Select Committee on Science and Technology Written Evidence


Memorandum from Professor Kathy Cheah, University of Hong Kong

  1.  I write to express my views on the recommendations for the future NIMR. My comments stem from:

    (a)  the perspective of a senior University academic with experience of working in different research environments;

    (b)  over 20 years personal experience of the research environment and culture at the NIMR (1980-present) through association as a visiting scientist at various stages of my scientific career.

  I am currently Chair of Biochemistry, Head of the Department of Biochemistry and the Interim Director of the University of Hong Kong Faculty of Medicine Research Centre for Reproduction, Development and Growth. I have worked previously in the then Imperial Cancer Research Fund Laboratory at Lincoln's Inn Fields, London. My research is mainly in basic science research but I have also had extensive experience of collaborative research and interactions with clinicians over many years. For example I hosted and mentored an orthopaedic surgeon in basic research during his 12 months research training fellowhip where he was relieved of clinical duties. I am currently leading a large multidisciplinary "Area of Excellence" five-year research programme involving basic scientists and clinicians.

  My experience of the research environment and interaction/collaboration with the many outstanding scientists, junior and senior, in the NIMR has profoundly influenced my own strategic planning as an academic leader in the University of Hong Kong.

  2.  The NIMR has a long established international reputation for excellent scientific research in multidisciplinary areas of importance to both human health and fundamental biology. The Institute attracts many of the best young researchers in the UK and internationally as a highly desirable place for career development, an incubator for fundamental discoveries and is a magnet for many foreign scientists across the world. Having had the privilege of observing the development of research at the NIMR for nearly 20 years both from without and within, I am able to offer an external international perspective on the importance and role of the Institute and comment on the proposed changes. I have contributed in the previous consultation on the future of NIMR as articulated in the MRC Forward Investment Strategy and have been following the subsequent developments and recommendations with interest. I note that the major outcome of the review is that The MRC Task Force have recommended:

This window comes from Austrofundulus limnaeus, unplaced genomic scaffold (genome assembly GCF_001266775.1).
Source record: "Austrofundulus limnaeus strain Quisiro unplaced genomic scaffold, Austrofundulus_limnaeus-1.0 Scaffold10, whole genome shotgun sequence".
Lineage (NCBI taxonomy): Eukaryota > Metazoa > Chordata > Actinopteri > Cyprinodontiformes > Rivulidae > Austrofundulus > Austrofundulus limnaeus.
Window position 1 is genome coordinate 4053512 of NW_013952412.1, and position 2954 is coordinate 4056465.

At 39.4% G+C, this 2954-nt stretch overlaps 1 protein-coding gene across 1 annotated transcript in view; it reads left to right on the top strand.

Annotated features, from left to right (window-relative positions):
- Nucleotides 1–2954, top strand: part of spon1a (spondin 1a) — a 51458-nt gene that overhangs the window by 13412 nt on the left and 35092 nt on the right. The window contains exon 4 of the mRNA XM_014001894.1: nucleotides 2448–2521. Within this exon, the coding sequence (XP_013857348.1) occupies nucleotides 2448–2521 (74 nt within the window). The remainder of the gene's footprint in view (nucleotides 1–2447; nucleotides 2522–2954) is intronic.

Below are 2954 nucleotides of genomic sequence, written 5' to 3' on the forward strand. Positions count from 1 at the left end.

"that the NIMR should be renewed as a multidisciplinary research institute, based in the London area, focused on basic and translational research, and that the plan is to co-locate the NIMR with a major academic and clinical partner: King's College London and University College London as possible options."

  I also note that the current call for views by the select committee arises because " The NIMR's Director, staff and trade union representatives argued strongly that Mill Hill should be considered as a third and equal option for the renewed institute, including for reasons of economy. The Council carefully considered their view that the vision for the NIMR could be realised by investment at Mill Hill, but concluded that the case for co-location with a university and hospital, as set out in the Task Force report, remains persuasive. It could not reconcile the NIMR in its present form with the strategy for achieving the vision proposed by the Task Force".

  3.  In order to assess whether the proposed changes to the NIMR would be the best way forward, one should ask the following questions:

    (a)  Is the NIMR an internationally competitive excellent institution? Has there been translational value for their work? The MRC in its Forward Investment Strategy paper clearly acknowledges the excellence of the NIMR. Professor Raisman's ground breaking work on spinal cord repair leading to future clinical trials is a prime example of the clinical relevance and translational potential of the basic research at the NIMR.